Following a decision by state regulators March 13, Pacific Gas & Electric (PG&E) will begin reaching out to owners of master-metered mobile home parks in Northern and Central California for a three-year voluntary pilot program to install new gas and electric service for their residents.
The statewide pilot program, ordered by the California Public Utilities Commission, closely follows a proposal put forward by PG&E last year to upgrade public safety and service reliability by replacing aging energy infrastructure in such communities.
Currently, California utilities provide electric and gas service to a single master meter at many mobile home parks in their service area — about 1,400 in PG&E’s area alone. The gas and electric utility lines, services, and individual meters beyond the master meter are the responsibility of the mobile home parks owners, who may not have the resources or expertise to maintain them properly.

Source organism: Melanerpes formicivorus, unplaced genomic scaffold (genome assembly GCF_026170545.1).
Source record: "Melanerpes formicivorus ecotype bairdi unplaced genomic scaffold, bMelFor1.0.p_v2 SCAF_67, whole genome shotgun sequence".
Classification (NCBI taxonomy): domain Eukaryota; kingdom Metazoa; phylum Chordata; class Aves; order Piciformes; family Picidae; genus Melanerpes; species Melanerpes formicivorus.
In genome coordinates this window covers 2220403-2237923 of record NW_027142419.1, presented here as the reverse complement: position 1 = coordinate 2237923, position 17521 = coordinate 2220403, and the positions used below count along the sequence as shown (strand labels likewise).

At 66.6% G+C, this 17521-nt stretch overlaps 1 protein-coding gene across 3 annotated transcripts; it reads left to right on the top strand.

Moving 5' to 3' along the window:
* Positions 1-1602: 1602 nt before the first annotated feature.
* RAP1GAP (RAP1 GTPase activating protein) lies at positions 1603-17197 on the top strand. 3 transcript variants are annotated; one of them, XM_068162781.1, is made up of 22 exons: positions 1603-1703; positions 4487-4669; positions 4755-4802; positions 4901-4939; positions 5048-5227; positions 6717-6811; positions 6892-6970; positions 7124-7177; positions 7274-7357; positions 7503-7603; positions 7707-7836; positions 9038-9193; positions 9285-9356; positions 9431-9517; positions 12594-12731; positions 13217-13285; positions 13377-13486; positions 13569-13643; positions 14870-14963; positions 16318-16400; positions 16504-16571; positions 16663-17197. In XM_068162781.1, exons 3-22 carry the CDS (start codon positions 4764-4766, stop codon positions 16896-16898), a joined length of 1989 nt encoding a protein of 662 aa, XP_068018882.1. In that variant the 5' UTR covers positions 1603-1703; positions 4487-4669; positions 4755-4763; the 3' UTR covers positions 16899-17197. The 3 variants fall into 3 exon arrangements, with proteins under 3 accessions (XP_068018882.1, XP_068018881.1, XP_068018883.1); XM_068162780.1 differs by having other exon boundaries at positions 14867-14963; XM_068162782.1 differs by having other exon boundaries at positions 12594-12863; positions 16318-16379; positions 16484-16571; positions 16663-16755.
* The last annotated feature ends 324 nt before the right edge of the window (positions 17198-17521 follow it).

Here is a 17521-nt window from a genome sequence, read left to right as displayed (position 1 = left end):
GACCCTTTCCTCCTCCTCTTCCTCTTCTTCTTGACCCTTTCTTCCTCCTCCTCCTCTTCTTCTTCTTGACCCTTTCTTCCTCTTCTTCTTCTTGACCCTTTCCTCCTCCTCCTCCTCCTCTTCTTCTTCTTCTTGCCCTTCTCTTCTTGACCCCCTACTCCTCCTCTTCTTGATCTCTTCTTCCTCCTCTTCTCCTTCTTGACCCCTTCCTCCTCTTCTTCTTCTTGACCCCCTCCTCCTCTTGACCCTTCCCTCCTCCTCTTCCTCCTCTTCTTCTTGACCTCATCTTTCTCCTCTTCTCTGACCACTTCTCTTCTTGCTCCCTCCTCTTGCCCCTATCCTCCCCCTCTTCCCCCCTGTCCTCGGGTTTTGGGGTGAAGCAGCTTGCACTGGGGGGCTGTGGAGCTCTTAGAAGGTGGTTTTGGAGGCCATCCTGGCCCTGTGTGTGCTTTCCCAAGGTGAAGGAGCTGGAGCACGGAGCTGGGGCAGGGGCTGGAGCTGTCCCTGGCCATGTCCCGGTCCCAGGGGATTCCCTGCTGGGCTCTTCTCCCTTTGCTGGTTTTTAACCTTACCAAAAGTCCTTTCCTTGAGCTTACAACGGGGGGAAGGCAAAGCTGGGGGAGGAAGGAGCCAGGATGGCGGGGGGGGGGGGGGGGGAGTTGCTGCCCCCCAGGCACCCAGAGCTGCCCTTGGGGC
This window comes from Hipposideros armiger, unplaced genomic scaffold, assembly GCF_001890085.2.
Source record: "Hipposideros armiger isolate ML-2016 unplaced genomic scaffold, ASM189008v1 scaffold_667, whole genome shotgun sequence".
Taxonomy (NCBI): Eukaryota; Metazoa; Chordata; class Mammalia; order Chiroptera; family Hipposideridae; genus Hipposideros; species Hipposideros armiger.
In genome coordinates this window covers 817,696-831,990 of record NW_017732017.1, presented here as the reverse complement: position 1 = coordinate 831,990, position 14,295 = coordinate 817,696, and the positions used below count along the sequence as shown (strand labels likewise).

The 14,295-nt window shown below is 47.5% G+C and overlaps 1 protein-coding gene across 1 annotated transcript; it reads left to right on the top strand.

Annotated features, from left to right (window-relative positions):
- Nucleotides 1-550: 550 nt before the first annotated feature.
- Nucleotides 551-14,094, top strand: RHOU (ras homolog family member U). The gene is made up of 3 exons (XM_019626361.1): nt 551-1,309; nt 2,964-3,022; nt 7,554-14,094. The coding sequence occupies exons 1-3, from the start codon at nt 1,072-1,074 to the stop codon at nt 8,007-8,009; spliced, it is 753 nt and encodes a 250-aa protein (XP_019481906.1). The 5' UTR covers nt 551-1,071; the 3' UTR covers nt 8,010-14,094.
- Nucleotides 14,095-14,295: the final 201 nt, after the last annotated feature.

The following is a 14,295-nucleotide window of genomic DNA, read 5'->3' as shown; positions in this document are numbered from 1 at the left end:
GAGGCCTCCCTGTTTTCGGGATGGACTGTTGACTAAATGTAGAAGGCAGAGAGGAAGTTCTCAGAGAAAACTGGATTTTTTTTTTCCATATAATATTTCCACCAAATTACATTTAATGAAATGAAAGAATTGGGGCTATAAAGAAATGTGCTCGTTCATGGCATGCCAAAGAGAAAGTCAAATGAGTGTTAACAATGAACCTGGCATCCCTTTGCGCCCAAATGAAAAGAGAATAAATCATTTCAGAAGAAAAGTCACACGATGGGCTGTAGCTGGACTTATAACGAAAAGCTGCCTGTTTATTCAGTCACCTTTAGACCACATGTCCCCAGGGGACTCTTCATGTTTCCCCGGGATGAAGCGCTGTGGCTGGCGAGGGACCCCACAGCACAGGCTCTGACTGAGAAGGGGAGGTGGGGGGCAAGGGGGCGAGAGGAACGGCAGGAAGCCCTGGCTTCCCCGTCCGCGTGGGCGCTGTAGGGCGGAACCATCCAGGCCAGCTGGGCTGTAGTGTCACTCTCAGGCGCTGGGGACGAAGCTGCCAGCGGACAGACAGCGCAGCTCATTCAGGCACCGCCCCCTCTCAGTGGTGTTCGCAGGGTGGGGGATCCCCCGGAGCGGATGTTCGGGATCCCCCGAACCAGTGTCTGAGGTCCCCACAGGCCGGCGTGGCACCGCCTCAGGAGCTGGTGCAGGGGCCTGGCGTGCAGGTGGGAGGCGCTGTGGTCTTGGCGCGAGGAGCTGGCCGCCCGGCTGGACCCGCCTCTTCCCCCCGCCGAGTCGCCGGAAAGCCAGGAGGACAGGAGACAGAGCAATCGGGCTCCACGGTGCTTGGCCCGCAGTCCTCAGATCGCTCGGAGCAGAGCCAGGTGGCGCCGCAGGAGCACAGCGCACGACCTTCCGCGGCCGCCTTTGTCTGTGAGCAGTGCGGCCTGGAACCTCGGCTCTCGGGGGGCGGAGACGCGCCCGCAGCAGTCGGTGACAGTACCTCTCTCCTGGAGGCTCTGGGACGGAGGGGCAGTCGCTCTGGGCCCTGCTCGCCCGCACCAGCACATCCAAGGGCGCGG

The voluntary pilot program will aim to replace existing mobile home parks gas and electric facilities with new direct utility service to about 10 percent of all spaces in these communities; for PG&E this means about 10,000 individual homes. If the pilot proves successful, the commission may order a full-scale conversion of all master-metered mobile home parks services to the utilities.
Selection of the pilot participants will be made by the Commission’s Safety and Enforcement Division, based on safety and reliability needs, from among those park owners who apply within a 90-day window starting January 1, 2015.
Another important consideration, he added, is that community residents in master metered parks will finally be able to participate in “important state and utility public purpose and load management programs such as low income energy efficiency (LIEE), California Solar Initiative (CSI), advanced metering infrastructure (AMI) and demand response activities” that have been off limits since they were not direct utility customers.
The cost of converting MHP gas and electric service to PG&E will be included in distribution rates paid by all distribution customers. However, the impact is expected to be barely noticeable — a rate increase of less than 0.1 percent in 2015.